In a separate development, the EBA just published its much anticipated report on significant risk transfer.
One of the developments of recent years has been the beginning of a return by securitisation to its roots as a capital management tool for banks. The new legislative proposal on STS for synthetics, currently in trilogue in Brussels, is one part of this. But another necessary component of a regulatory scheme that allows proper capital management by financial institutions is a workable set of rules for significant risk transfer or SRT. These are the rules which must be followed before prudential regulators accept that the risk associated with securitised assets has been transferred to the securitisation investors and the bank can therefore reduce the capital allocated against those assets. The EBA’s report sets out their proposals for the future of these rules. It is essential, if STS synthetic securitisation is to be of any use, that the new SRT rules mesh with the proposed STS requirements to allow safe but sensible capital management. The report is fairly long and will be examined with great care by market participants (including PCS).
United Kingdom FCA publishes a consultation on the end of the Brexit transition period
Last Friday the UK Financial Conduct Authority published a consultation on some of the changes that may be made to their Handbook. Most important for stakeholders are the proposals for what happens at 11.00 pm London time on 31st December as the Brexit transition period comes to an end.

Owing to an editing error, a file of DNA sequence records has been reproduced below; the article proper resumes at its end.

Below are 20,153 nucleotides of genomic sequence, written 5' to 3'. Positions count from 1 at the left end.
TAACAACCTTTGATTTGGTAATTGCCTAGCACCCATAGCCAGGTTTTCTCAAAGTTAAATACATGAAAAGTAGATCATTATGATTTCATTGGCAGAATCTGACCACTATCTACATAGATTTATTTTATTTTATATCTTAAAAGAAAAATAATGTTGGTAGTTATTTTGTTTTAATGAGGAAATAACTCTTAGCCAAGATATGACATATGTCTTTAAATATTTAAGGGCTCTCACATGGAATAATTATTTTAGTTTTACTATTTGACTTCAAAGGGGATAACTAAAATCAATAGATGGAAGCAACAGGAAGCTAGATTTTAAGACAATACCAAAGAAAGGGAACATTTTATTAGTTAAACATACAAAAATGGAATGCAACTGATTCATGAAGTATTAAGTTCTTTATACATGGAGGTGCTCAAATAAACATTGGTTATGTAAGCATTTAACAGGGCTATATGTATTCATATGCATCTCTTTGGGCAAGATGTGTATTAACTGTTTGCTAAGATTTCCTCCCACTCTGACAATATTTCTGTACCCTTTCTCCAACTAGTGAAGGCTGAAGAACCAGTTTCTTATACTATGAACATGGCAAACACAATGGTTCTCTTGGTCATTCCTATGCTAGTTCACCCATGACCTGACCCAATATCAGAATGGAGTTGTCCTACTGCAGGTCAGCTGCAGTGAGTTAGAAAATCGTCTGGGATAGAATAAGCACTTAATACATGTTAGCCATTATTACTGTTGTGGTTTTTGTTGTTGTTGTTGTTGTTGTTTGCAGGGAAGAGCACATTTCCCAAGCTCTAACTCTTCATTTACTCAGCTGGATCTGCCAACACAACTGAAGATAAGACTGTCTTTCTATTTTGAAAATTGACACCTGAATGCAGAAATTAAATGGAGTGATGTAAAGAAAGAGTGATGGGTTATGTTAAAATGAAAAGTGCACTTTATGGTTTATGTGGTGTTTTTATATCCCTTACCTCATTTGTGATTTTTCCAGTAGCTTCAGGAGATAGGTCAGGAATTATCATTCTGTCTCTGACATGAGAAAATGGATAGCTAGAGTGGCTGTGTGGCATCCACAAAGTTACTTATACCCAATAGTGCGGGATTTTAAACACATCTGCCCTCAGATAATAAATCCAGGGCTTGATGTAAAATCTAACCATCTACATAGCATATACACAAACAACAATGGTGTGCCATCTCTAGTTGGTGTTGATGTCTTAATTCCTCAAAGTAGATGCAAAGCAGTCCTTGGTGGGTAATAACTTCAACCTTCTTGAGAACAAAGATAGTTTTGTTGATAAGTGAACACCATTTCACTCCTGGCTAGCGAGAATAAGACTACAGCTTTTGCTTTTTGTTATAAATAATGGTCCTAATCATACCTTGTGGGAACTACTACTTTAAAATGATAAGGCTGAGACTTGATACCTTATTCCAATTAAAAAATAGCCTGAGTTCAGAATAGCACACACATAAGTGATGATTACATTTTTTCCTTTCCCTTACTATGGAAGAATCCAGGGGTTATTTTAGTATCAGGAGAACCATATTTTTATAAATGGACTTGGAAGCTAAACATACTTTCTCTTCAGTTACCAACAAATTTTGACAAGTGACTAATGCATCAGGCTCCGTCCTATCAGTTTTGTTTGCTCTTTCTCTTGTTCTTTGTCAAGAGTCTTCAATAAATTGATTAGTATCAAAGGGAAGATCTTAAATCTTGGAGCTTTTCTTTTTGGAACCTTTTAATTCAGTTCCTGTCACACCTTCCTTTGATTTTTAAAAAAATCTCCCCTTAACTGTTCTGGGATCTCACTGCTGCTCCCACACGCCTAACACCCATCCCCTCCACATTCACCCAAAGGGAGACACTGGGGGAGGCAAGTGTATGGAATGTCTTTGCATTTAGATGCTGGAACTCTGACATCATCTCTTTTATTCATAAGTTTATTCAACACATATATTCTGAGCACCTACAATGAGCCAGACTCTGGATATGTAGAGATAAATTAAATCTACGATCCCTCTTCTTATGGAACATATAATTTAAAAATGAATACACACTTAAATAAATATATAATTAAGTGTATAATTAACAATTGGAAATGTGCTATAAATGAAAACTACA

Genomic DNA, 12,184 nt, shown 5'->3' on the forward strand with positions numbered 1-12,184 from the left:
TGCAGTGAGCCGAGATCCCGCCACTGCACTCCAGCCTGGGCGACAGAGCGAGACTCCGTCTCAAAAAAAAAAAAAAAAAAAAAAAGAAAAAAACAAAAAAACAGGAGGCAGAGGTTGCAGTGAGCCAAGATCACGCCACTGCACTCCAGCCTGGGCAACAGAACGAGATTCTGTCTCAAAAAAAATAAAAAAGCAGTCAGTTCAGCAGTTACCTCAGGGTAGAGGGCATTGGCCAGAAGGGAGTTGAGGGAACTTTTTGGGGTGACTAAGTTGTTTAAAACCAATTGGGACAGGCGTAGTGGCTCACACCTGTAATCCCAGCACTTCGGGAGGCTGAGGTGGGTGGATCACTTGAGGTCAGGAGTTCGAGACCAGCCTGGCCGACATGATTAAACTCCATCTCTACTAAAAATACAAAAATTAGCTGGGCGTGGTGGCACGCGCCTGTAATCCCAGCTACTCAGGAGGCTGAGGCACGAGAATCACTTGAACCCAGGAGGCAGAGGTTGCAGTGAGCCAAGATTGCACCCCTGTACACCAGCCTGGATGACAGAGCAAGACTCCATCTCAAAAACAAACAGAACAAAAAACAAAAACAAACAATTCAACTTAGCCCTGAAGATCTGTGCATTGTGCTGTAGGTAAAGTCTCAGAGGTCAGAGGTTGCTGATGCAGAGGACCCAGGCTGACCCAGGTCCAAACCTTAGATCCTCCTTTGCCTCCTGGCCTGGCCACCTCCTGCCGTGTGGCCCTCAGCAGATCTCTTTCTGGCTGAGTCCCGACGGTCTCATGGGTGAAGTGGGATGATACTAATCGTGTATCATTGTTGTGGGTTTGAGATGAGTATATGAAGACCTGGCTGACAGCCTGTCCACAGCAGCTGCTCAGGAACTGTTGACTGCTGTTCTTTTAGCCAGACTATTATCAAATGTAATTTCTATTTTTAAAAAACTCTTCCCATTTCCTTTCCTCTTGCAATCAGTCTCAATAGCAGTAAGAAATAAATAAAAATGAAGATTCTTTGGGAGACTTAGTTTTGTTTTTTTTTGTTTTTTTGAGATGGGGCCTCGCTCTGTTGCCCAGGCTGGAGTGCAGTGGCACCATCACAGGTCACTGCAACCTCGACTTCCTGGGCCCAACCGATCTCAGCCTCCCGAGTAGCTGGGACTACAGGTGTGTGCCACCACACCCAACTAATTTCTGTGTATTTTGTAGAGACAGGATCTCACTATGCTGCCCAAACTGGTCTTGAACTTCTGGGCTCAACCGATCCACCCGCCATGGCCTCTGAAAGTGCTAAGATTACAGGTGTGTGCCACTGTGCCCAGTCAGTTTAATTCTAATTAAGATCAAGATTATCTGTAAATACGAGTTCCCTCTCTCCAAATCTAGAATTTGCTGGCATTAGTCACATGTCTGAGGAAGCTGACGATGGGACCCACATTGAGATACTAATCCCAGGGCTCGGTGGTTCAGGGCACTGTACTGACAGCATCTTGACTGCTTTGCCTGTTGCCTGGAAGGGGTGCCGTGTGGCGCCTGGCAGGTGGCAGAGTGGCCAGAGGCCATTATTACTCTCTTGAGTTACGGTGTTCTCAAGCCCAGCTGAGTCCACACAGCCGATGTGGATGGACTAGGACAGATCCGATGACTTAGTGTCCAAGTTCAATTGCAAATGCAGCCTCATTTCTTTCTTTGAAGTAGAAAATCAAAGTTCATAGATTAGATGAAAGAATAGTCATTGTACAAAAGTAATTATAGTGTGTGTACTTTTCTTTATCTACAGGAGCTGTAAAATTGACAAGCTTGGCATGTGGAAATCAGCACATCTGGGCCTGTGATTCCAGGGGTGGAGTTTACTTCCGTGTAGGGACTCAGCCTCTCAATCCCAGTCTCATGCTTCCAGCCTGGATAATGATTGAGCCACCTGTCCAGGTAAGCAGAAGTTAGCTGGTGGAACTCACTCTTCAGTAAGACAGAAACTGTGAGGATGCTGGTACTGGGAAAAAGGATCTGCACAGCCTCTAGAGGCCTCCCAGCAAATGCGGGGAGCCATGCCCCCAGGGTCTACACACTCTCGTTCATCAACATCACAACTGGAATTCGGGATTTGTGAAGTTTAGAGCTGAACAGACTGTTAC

This consultation, which may be found here, covers a number of Brexit topics in paragraph 4. These include (from paragraph 4.17 onwards) securitisation issues, namely data templates, data repositories, STS notifications, counterparty risks and risk retention. The consultation period ends on October 5th. With so many tricky issues of detail plaguing the United Kingdom's exit from the European Union, this consultation is welcome and we would advise all our United Kingdom stakeholders to take a good look at it and, if appropriate, respond.
More about the B-word: the UK FCA puts out a consultation on STS
The UK Financial Conduct Authority has just issued a consultation relating to the format of future STS notifications in a world where the United Kingdom may no longer be part of the European Union. Entitled a “Draft technical standards on the content and format of STS notifications under the onshored Securitisation Regulation”, the consultation is the first to deal with the technical standards to be applied in the UK in the event of a departure by the UK from the EU without some transitional arrangements. Responses are required by August 27th, so if you had not yet found a good novel to read on the beach, you now know what you can do on holiday.